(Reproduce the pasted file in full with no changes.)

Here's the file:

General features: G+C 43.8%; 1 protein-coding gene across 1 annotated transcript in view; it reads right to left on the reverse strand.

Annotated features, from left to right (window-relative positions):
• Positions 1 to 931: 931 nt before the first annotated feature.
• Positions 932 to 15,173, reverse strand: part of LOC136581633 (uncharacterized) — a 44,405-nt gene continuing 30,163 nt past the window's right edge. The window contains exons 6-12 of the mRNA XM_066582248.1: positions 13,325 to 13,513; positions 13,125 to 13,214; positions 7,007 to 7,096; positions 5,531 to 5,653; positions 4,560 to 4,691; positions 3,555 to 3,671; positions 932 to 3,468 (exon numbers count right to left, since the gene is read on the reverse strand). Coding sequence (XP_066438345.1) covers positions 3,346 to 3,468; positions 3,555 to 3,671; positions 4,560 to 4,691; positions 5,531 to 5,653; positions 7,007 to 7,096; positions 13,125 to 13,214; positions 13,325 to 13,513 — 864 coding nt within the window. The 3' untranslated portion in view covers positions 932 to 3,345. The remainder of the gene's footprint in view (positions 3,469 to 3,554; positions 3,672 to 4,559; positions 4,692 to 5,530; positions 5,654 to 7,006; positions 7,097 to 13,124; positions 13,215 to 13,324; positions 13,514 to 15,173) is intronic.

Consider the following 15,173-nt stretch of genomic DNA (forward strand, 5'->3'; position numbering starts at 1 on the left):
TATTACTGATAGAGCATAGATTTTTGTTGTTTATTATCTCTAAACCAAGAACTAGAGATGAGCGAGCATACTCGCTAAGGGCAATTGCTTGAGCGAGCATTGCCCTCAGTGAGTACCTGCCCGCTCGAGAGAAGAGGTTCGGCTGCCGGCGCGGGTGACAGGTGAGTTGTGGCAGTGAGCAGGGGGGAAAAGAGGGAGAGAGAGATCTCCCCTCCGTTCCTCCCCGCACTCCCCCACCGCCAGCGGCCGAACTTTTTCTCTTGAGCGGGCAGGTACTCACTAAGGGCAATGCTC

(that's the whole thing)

General features: G+C 43.8%; 1 protein-coding gene across 1 annotated transcript in view; it reads right to left on the reverse strand.

Annotated features, from left to right (window-relative positions):
• Positions 1 to 931: 931 nt before the first annotated feature.
• Positions 932 to 15,173, reverse strand: part of LOC136581633 (uncharacterized) — a 44,405-nt gene continuing 30,163 nt past the window's right edge. The window contains exons 6-12 of the mRNA XM_066582248.1: positions 13,325 to 13,513; positions 13,125 to 13,214; positions 7,007 to 7,096; positions 5,531 to 5,653; positions 4,560 to 4,691; positions 3,555 to 3,671; positions 932 to 3,468 (exon numbers count right to left, since the gene is read on the reverse strand). Coding sequence (XP_066438345.1) covers positions 3,346 to 3,468; positions 3,555 to 3,671; positions 4,560 to 4,691; positions 5,531 to 5,653; positions 7,007 to 7,096; positions 13,125 to 13,214; positions 13,325 to 13,513 — 864 coding nt within the window. The 3' untranslated portion in view covers positions 932 to 3,345. The remainder of the gene's footprint in view (positions 3,469 to 3,554; positions 3,672 to 4,559; positions 4,692 to 5,530; positions 5,654 to 7,006; positions 7,097 to 13,124; positions 13,215 to 13,324; positions 13,514 to 15,173) is intronic.

Consider the following 15,173-nt stretch of genomic DNA (forward strand, 5'->3'; position numbering starts at 1 on the left):
TATTACTGATAGAGCATAGATTTTTGTTGTTTATTATCTCTAAACCAAGAACTAGAGATGAGCGAGCATACTCGCTAAGGGCAATTGCTTGAGCGAGCATTGCCCTCAGTGAGTACCTGCCCGCTCGAGAGAAGAGGTTCGGCTGCCGGCGCGGGTGACAGGTGAGTTGTGGCAGTGAGCAGGGGGGAAAAGAGGGAGAGAGAGATCTCCCCTCCGTTCCTCCCCGCACTCCCCCACCGCCAGCGGCCGAACTTTTTCTCTTGAGCGGGCAGGTACTCACTAAGGGCAATGCTC